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Four Cal Poly seniors with a devotion towards the environment and the community came together to create a proactive solution for battery-caused fires in recycling facilities.
They met as students through the Interdisciplinary Entrepreneurial Senior Design Project course (ENGR 465) which allows entrepreneurship students and engineering students to collaborate and create new solutions to real-world problems.
Early in their senior project course, mechanical engineering majors Stefany James and Sydney Fairchild and business administration majors Penny Lane Case and Thaddeus Ziarkowski recognized each other’s passion for sustainability.
“We all just met under this common goal of making the world better, cleaner and sustaining our resources,” Case said.
Their startup, Nexstera Tech, is pushing the boundaries of material differentiation and detection through radar and transforming the way waste management operates. Their first product, Pyrottack, allows customers to detect lithium-ion batteries in the waste stream before they enter trucks and floors of recovery facilities.
According to Case, lithium-ion batteries can cause massive fires in recycling facilities that produce harm to the environment, people and resources. These damages cost over $1.2 billion in damages annually to the US and Canada alone, she said.
Those working in recycling facilities are uncertain whether or not they will be safe, Fairchild explained: “At a moment’s notice, they have to stop sorting, stop doing whatever they’re doing, and become a firefighter for about five minutes, and that’s terrifying,” she said.
Nexstera Tech is solving a real-world problem for hundreds, if not thousands, of people, Ziarkowski said. He described the potential impact of their technology as “exceptional.”
After their senior project course, Nexstera Tech participated in Innovation Quest (iQ), a competition hosted by the Cal Poly Center for Innovation and Entrepreneurship (CIE) designed to help entrepreneurs grow their startup from an idea into a company.
“Innovation Quest was absolutely awesome in terms of getting experience pitching,” Fairchild said. “We started realizing we’re going to get a lot of feedback very quickly within this program.”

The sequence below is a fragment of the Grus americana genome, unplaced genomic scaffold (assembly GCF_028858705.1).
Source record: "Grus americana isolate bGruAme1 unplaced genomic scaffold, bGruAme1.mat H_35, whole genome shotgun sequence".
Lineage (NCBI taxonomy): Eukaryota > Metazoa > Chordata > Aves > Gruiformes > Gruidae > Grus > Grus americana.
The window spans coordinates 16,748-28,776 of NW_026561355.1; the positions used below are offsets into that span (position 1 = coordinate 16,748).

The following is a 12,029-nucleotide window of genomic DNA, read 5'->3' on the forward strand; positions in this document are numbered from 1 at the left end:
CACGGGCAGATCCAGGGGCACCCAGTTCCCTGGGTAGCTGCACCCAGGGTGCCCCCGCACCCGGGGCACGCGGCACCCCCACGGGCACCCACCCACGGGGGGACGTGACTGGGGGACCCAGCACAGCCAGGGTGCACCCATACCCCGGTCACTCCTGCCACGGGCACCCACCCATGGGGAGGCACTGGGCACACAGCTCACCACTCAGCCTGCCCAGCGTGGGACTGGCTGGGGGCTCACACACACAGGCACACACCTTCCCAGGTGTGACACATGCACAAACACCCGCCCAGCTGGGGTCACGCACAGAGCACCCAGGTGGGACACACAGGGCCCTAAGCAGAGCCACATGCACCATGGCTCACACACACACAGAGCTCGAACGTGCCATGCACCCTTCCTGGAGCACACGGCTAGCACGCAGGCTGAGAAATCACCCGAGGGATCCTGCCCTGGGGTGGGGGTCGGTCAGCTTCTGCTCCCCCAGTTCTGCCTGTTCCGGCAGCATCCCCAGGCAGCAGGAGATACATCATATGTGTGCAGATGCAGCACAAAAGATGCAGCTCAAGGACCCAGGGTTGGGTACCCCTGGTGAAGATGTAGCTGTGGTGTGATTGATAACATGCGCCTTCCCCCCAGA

Nexstera Tech was one of 14 finalists to pitch their startup at iQ 2023. Although they did not win the competition, iQ allowed them to receive diverse opinions on their business, Fairchild said.
Following iQ, the Nexstera co-founders decided to pursue their startup and apply to the CIE Summer Accelerator. They were one of eight teams accepted to the program.
The Summer Accelerator is a 13-week program designed to give Cal Poly students and recent alumni the resources needed to launch a real, scalable company.
“It’s awesome to get to work around people who are as enthusiastic about their work as we are,” James said. “It’s just very encouraging.”
Towards the end of the Summer Accelerator, the co-founders are hoping to have a fully functioning prototype that will be used by a recycling facility. This way, they can continue their efforts to become more responsible with the disposal of waste and keeping recycling facility members safe.
“Protecting these people who I care about genuinely, even if I don’t know them, and the environment at the same time has just propelled me to work with these amazing people as we continue on this journey,” Case said.
Nexstera Tech, along with the rest of the 2023 Summer Accelerator cohort, will pitch their startup and showcase their progress at Demo Day, on Sept. 8 at 4 p.m. at SLO Brew Rock. Tickets are available here.